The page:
Sharp shares plunged this past Friday after the Japanese electronics vendor announced massive quarterly losses, as well as plans to fire 5,000 of its staff. Foxconn, which owns 10 percent of the company’s display business, saw its shares take a plunge too. Analysts believe the situation could hurt Apple, Foxconn’s most prised customer.
On March 27, 2012, Foxconn signed an agreement with Sharp Corp. to grab a 10 percent stake in the company.
However, Sharp's share prices plunged dramatically on Friday, August 6, as the vendor announced losses of about 250 billion yen, which translates into $3.2 billion (around €2.58 Bn.), as well as a job cut plan.
The huge loss recorded by Sharp on Friday is actually bigger than the company’s market valuation.
Specifically, Sharp’s stock price plunged to JPY192 per share, the lowest in 30 years. As a result of this, Foxconn's share price also took a dive on Friday, according to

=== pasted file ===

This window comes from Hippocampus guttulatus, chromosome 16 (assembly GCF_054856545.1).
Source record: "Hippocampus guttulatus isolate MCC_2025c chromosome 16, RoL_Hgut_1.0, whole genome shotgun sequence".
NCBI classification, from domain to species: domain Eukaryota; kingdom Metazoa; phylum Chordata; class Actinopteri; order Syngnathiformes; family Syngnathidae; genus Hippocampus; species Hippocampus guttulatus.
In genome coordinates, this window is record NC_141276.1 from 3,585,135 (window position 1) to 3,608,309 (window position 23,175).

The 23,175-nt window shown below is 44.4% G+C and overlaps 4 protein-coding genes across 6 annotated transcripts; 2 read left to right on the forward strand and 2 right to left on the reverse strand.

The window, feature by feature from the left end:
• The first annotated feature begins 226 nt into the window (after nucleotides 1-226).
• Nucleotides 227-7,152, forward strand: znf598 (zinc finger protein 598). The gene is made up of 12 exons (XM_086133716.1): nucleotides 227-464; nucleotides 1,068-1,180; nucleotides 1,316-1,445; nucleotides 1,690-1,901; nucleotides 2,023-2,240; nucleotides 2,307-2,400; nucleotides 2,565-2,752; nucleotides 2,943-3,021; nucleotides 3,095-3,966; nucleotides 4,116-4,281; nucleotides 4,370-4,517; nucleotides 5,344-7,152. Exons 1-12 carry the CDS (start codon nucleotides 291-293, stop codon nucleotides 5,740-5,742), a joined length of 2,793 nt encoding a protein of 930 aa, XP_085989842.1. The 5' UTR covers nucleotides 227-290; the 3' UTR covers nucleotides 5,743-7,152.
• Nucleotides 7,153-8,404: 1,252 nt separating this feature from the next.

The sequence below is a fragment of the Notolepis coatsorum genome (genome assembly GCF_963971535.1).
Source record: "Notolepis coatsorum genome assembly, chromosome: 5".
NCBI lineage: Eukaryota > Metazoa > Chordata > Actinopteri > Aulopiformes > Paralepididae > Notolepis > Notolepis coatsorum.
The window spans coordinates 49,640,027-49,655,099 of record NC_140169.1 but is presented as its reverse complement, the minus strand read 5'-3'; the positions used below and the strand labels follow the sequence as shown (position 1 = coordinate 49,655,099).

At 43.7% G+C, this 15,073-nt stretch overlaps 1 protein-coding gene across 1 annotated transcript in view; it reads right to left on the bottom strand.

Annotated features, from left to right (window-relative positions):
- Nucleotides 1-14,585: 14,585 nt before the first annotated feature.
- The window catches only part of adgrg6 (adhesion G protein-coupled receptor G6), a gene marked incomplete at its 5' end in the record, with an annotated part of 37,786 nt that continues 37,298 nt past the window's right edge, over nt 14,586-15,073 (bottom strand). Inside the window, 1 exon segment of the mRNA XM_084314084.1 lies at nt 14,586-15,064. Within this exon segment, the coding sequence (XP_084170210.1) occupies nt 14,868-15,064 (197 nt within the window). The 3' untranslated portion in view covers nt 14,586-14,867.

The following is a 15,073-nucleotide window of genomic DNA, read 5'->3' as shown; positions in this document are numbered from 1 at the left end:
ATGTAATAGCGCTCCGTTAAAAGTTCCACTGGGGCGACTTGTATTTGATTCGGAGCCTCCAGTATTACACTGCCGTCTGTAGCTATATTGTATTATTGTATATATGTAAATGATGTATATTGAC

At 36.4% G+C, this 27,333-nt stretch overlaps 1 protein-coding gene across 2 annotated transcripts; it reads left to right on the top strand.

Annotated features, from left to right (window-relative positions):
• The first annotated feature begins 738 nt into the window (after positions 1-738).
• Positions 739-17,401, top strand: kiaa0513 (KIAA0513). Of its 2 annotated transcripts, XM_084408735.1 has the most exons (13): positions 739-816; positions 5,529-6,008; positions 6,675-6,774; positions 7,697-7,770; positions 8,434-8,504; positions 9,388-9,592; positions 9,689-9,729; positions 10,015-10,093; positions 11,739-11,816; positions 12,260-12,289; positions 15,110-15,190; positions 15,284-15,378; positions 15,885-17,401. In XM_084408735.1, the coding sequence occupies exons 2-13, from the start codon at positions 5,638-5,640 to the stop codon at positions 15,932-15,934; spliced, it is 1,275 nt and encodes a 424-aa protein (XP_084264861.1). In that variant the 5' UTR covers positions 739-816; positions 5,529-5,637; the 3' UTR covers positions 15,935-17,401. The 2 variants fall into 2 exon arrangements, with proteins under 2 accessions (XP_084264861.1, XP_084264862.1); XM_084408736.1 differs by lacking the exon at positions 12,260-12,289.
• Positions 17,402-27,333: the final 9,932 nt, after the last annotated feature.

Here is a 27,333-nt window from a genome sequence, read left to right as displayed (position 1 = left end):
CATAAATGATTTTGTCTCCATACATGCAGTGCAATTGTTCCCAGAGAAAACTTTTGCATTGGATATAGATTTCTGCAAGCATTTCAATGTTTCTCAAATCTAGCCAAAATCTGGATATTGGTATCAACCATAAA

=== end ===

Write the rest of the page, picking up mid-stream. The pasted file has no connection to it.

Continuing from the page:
Taiwanese trade publication DigiTimes
However, Foxconn CEO Terry Gou officially said he still wants to invest in Sharp. He said he reached an agreement with Sharp to renegotiate the prices for purchasing a stake in the company, and plans to finish the deal (more like ordeal) by the end of March 31, 2013.
Foxconn Technology Group is regarded as a key factor to keep Sharp alive, in order to continue a stable supply of components for Apple Inc. in Cupertino, California.
Foxconn’s primary goal is to secure access to the latest technology for parts used by Apple, its biggest client, according to a report by Bloomberg citing
Alberto Moel, an analyst at Sanford C. Bernstein in Hong Kong.
“Apple needs Sharp,” said Moel. “Sharp’s capacity is large enough that if it were taken offline, it could hurt Apple.”
The California-based computer company is expected to unveil a full-fledged television product in the coming months. The display employed by this product is said to be produced by Sharp.